Untangling the web

29 Apr 10
Over-centralised government is at the root of many problems. But all parties remain trapped in a mind-set that prevents public services from breaking free, argue Roger Latham and Malcolm Prowle. In this final article in their series, they call for real devolution of decision-making
By Roger Latham and Malcolm Prowle

29 April 2010     

Over-centralised government is at the root of many problems. But all parties remain trapped in a mind-set that prevents public services from breaking free, argue Roger Latham and Malcolm Prowle. In this final article in their series, they call for real devolution of decision-making

As the general election campaign enters its final phase, dividing lines between the main political parties are emerging on two particular tensions: government intervention versus private choice and centralism versus localism. Unfortunately, our ­Westminster-fixated media confuses the two and melds them into one.

It is, in fact, possible to be a supporter of large-scale government intervention and still prefer government decision-making focused at the regional or local level rather than in London. Similarly, it is possible to want a minimalist approach to government involvement but prefer, where it is essential, for this to be centralised.
While the first tension largely involves ideological issues, particularly those around equalities versus choice, the second should be more concerned with having the best organisational and managerial arrangements to achieve desired outcomes. In the previous two articles in this series, we concentrated on the difficulties relating to UK public services and the economy. We are firmly of the view that these problems cannot be resolved by having ‘more of the same’.

The late Labour politician Robin Cook once suggested that the UK was the most centralised country in Europe. Others have alluded that it is one of the most centralised in the developed world. This model of government clearly does not work, as evidenced by the constant failures of public policy in the UK and the parlous state of our economy and public finances. There is an imperative to move to much greater regional and local decision-making. Changes must be made to the constitution, the system of government and the public finances. At the local level, a wider range of management skills will be needed.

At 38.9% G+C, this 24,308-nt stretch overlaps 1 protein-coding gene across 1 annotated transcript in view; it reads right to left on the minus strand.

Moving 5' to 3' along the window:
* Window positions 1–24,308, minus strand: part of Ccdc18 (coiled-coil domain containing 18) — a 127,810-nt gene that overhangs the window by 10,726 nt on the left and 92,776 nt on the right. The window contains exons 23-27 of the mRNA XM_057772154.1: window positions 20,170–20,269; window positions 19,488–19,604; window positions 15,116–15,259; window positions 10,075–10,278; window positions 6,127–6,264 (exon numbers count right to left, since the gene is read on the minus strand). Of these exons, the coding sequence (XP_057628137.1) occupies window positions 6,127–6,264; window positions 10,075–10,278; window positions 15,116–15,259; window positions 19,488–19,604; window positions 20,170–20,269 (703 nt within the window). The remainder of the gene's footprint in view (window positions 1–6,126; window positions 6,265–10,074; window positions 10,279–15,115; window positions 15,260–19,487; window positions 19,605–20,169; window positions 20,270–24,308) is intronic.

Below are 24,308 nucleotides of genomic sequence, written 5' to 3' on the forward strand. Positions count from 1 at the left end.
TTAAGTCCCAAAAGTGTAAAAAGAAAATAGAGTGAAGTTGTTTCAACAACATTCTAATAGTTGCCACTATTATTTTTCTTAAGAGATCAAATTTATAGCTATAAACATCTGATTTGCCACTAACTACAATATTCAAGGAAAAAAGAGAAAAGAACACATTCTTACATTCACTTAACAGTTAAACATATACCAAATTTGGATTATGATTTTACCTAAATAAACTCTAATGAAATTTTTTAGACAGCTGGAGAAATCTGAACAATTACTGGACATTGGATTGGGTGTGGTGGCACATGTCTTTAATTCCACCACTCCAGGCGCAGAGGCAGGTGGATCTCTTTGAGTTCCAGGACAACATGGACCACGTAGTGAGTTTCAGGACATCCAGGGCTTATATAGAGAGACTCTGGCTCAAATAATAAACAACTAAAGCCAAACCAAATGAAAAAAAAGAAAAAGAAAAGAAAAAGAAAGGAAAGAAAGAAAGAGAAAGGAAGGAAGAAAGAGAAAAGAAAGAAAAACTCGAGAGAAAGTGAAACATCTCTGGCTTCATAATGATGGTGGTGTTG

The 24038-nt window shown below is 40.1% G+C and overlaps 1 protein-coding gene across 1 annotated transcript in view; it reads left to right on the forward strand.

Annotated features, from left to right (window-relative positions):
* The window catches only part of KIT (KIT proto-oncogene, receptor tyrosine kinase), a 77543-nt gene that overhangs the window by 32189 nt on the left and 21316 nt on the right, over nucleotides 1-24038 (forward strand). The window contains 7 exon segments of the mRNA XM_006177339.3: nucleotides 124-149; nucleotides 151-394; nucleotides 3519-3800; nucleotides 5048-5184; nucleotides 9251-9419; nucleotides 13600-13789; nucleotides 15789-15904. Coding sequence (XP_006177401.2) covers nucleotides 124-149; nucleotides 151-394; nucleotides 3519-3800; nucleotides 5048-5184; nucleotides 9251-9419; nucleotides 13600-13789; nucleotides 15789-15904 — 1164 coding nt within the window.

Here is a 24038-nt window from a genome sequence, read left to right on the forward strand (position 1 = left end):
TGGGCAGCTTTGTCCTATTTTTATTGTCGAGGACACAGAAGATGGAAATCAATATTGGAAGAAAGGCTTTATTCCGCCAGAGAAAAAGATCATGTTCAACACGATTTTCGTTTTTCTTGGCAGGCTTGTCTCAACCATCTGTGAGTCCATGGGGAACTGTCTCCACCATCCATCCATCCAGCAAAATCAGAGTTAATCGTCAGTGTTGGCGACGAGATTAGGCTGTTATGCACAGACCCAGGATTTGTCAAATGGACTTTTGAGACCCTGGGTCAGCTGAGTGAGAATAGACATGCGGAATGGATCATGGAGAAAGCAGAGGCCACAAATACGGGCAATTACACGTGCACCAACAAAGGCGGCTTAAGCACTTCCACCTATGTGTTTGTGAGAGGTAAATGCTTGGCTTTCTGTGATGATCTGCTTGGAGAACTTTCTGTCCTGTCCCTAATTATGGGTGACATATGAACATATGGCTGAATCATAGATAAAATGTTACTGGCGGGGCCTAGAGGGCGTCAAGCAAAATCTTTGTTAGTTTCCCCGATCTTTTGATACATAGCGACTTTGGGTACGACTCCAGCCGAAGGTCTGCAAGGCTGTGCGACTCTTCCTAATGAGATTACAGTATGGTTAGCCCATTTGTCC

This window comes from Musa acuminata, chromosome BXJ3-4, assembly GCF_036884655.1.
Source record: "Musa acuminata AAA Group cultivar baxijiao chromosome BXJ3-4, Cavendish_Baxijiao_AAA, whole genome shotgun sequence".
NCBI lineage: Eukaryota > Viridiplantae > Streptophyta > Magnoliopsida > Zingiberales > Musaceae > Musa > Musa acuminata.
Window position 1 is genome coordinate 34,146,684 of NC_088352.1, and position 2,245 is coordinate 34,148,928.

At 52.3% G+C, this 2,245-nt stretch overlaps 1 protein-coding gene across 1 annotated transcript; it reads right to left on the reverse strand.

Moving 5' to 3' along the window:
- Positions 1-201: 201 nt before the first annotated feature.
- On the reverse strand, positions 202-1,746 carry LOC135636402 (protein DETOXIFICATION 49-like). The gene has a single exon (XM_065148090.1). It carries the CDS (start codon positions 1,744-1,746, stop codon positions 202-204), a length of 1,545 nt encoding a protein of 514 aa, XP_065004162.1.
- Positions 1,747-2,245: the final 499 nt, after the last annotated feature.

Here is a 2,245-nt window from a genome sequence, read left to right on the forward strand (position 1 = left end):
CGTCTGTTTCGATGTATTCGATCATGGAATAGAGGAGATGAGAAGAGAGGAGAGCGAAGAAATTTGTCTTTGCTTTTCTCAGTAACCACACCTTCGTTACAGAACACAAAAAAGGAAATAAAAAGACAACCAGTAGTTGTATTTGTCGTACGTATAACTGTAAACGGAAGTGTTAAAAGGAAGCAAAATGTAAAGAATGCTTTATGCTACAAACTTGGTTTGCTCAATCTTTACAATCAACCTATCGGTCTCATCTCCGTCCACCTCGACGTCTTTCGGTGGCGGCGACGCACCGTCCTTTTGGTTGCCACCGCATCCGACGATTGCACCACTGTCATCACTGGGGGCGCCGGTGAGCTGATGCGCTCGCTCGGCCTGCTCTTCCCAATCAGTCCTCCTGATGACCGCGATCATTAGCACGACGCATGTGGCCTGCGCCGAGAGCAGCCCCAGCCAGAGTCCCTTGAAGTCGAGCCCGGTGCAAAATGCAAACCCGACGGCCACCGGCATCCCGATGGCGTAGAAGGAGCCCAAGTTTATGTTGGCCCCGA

In terms of constitutional reform, we should get rid of the idea that the unwritten constitution of the UK represents a real constitution with effective checks and balances on an overpowerful and arrogant executive branch. One radical change would be to move to a federal structure with elected regional government in England. Hand in hand with this, there would need to be a massive ­reduction in the size and responsibilities of the central tier, including the numbers of MPs and civil servants.

A less radical change could be to establish, in statute, new arrangements between central government and local authorities to ensure local priorities and choices are respected.

There are many concerns about our ­existing governmental arrangements. First, why do we need so many ministers when comparable countries manage with much fewer? Secondly, should civil servants be less concerned with protecting ministers and more focused on formulating robust policy? Thirdly, how can we get ministers and MPs to stop interfering in detailed operational aspects of service provision at the local level and leave this to locally elected representatives or local agencies? Fourthly, is the civil service ‘fit for purpose’? Some might question how much it has really changed since the 1968 Fulton Report found it to be unsuitable for the twentieth century, based on a cult of the amateur or generalist and with too few skilled managers. Today, we need fewer ‘incredibly bright’ people and more who can get things done.